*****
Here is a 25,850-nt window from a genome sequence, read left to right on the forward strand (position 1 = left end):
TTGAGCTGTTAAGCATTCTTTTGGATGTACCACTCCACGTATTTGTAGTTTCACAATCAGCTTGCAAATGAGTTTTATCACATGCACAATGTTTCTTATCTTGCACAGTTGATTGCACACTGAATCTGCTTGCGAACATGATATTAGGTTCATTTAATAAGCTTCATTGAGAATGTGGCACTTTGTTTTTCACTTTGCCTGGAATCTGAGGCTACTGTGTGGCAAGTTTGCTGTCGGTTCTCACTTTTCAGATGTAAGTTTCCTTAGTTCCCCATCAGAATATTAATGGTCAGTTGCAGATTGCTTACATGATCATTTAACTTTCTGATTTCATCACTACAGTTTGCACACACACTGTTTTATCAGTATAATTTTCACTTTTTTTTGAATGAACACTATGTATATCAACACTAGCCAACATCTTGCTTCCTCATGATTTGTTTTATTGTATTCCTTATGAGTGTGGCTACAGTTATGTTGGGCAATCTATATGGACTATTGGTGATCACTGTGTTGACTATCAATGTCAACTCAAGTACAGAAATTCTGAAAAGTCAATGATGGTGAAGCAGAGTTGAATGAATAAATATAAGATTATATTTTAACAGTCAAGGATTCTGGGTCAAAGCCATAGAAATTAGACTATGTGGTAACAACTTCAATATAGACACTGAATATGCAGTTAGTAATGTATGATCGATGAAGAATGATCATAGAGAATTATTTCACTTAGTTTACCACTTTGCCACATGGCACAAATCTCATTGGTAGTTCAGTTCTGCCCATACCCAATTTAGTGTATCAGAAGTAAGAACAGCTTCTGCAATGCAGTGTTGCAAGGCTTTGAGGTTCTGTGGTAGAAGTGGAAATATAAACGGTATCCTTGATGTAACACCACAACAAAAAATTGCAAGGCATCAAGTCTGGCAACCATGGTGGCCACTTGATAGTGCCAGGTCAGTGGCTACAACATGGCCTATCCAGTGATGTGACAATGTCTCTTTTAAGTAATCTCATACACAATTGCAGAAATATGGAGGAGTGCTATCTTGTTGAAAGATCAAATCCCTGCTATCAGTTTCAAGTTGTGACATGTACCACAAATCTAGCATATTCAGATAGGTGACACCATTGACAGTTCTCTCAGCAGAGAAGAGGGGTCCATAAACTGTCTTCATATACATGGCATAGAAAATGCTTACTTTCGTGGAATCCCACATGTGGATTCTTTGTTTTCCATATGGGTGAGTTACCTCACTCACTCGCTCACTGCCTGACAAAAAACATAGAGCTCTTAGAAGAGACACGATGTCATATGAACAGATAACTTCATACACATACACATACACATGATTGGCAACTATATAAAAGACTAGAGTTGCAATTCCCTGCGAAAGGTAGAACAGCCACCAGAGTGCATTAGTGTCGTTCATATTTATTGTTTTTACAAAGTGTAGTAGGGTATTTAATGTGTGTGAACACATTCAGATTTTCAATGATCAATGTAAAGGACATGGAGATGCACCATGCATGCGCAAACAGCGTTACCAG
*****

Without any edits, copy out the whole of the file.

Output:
Here is a 25,850-nt window from a genome sequence, read left to right on the forward strand (position 1 = left end):
TTGAGCTGTTAAGCATTCTTTTGGATGTACCACTCCACGTATTTGTAGTTTCACAATCAGCTTGCAAATGAGTTTTATCACATGCACAATGTTTCTTATCTTGCACAGTTGATTGCACACTGAATCTGCTTGCGAACATGATATTAGGTTCATTTAATAAGCTTCATTGAGAATGTGGCACTTTGTTTTTCACTTTGCCTGGAATCTGAGGCTACTGTGTGGCAAGTTTGCTGTCGGTTCTCACTTTTCAGATGTAAGTTTCCTTAGTTCCCCATCAGAATATTAATGGTCAGTTGCAGATTGCTTACATGATCATTTAACTTTCTGATTTCATCACTACAGTTTGCACACACACTGTTTTATCAGTATAATTTTCACTTTTTTTTGAATGAACACTATGTATATCAACACTAGCCAACATCTTGCTTCCTCATGATTTGTTTTATTGTATTCCTTATGAGTGTGGCTACAGTTATGTTGGGCAATCTATATGGACTATTGGTGATCACTGTGTTGACTATCAATGTCAACTCAAGTACAGAAATTCTGAAAAGTCAATGATGGTGAAGCAGAGTTGAATGAATAAATATAAGATTATATTTTAACAGTCAAGGATTCTGGGTCAAAGCCATAGAAATTAGACTATGTGGTAACAACTTCAATATAGACACTGAATATGCAGTTAGTAATGTATGATCGATGAAGAATGATCATAGAGAATTATTTCACTTAGTTTACCACTTTGCCACATGGCACAAATCTCATTGGTAGTTCAGTTCTGCCCATACCCAATTTAGTGTATCAGAAGTAAGAACAGCTTCTGCAATGCAGTGTTGCAAGGCTTTGAGGTTCTGTGGTAGAAGTGGAAATATAAACGGTATCCTTGATGTAACACCACAACAAAAAATTGCAAGGCATCAAGTCTGGCAACCATGGTGGCCACTTGATAGTGCCAGGTCAGTGGCTACAACATGGCCTATCCAGTGATGTGACAATGTCTCTTTTAAGTAATCTCATACACAATTGCAGAAATATGGAGGAGTGCTATCTTGTTGAAAGATCAAATCCCTGCTATCAGTTTCAAGTTGTGACATGTACCACAAATCTAGCATATTCAGATAGGTGACACCATTGACAGTTCTCTCAGCAGAGAAGAGGGGTCCATAAACTGTCTTCATATACATGGCATAGAAAATGCTTACTTTCGTGGAATCCCACATGTGGATTCTTTGTTTTCCATATGGGTGAGTTACCTCACTCACTCGCTCACTGCCTGACAAAAAACATAGAGCTCTTAGAAGAGACACGATGTCATATGAACAGATAACTTCATACACATACACATACACATGATTGGCAACTATATAAAAGACTAGAGTTGCAATTCCCTGCGAAAGGTAGAACAGCCACCAGAGTGCATTAGTGTCGTTCATATTTATTGTTTTTACAAAGTGTAGTAGGGTATTTAATGTGTGTGAACACATTCAGATTTTCAATGATCAATGTAAAGGACATGGAGATGCACCATGCATGCGCAAACAGCGTTACCAG